Along with Huck
, Jim is the other major character in the novel and one of the most controversial figures in American literature. There are several possibilities in terms of the inspiration for Jim. Twain
's autobiography speaks of Uncle Daniel, who was a slave at his Uncle John Quarles farm. Twain described Uncle Daniel as a man who was well known for his sympathy toward others and his honest heart. Another possible inspiration for Jim came from Twain's relationship with John Lewis, a tenant farmer at Quarry farm. In a letter to William Dean Howells, Twain recalled how Lewis had once saved his entire family when a horse-drawn carriage broke away on the farm. Lewis had corralled the horse and forever earned the respect of Twain, who also praised Lewis' work ethic and attitude. Several critics have also suggested that Jim was modeled after Twain's butler, George Griffin, who was a part of Twain's staff during the years that he was writing Huck Finn.
In the beginning of the novel, Jim is depicted as simple and trusting, to the point of gullibility. These qualities are not altered during the course of the novel; instead, they are fleshed out and prove to be positives instead of negatives. Jim's simple nature becomes common sense, and he constantly chooses the right path for him and Huck to follow. For example, when Huck and Jim are on Jackson's Island, Jim observes the nervous actions of birds and predicts that it will rain. Jim's prediction comes true as a huge storm comes upon the island. The moment is an important one, for it establishes Jim as an authority figure and readers recognize his experience and intelligence. Jim's insight is also revealed when he recognizes the duke and the king to be frauds. Like Huck, Jim realizes he cannot stop the con men from controlling the raft, but he tells Huck that "I doan' hanker for no mo' un um, Huck. Dese is all I kin stan'."
Jim's most important quality, however, is his "gullible" nature. As the novel progresses, this nature reveals itself as complete faith and trust in his friends, especially Huck. The one trait that does not fluctuate throughout the novel is Jim's belief in Huck. After Huck makes up a story to preserve Jim's freedom in Chapter 16, Jim remarks that he will never forget Huck's kindness. Jim's love for Huck, however, extends past their friendship to the relationship of parent and child. When Huck and Jim come upon the dead man on the floating house, Jim warns Huck not to look at the man's face. The gesture is kind, but when readers learn later that the man was Pap Finn, they realize the affection Jim has for Huck. Jim does not want Huck to suffer through the pain of seeing his dead father, and this moment establishes Jim as a father figure to Huck.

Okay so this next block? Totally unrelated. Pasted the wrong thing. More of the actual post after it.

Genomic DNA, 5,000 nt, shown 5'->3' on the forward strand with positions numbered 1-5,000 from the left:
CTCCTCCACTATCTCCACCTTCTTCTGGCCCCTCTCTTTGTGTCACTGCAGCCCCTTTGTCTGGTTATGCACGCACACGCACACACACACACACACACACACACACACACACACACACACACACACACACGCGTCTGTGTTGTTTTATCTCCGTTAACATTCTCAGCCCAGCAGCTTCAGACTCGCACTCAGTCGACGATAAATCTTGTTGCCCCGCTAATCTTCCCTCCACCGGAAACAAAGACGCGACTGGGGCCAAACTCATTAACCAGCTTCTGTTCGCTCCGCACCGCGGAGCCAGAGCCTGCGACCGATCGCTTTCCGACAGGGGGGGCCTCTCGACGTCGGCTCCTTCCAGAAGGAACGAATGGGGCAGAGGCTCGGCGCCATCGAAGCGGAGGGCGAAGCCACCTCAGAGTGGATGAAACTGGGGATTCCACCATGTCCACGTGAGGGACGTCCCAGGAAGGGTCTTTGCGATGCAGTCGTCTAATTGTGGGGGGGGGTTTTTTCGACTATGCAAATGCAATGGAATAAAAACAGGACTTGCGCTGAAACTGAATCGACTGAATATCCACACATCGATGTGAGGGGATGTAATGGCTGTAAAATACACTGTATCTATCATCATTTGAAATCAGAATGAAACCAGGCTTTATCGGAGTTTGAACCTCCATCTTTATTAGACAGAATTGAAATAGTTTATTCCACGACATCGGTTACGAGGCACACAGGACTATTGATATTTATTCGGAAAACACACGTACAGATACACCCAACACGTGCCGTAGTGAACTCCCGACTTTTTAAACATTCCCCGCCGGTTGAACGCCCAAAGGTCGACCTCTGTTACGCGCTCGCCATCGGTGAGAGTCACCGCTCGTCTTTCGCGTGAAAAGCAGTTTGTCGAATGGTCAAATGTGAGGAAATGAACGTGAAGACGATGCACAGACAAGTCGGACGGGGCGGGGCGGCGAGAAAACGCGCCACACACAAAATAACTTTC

Jim's actions, no doubt, are partly a result of his inability to distance himself from the society in which he has been conditioned. His existence has been permeated by social and legal laws that require him to place another race above his own, regardless of the consequences. But as with Huck, Jim is willing to sacrifice his life for his friends. There are countless opportunities for Jim to leave Huck during the tale, yet he remains by Huck's side so the two of them can escape together. When Huck and Jim become separated in the fog, Jim tells Huck that his "heart wuz mos' broke bekase you wuz los', en I didn' k'yer no mo' what bcome er me en de raf'." Jim's freedom, then, is not worth the price of Huck's life, and readers are constantly reminded that Jim would readily risk his own life to aid Huck. When Huck is taken in by the Shepherdsons, Jim waits in the swamp and devises a plan where both of them can continue down the river. Moreover, when Jim has the chance to be free at the end of the novel, he stays by Tom Sawyer's side, another example of his loyalty. Jim's logic, compassion, intelligence, and above all, his loyalty toward Huck, Tom, and his own family, establish him as a heroic figure.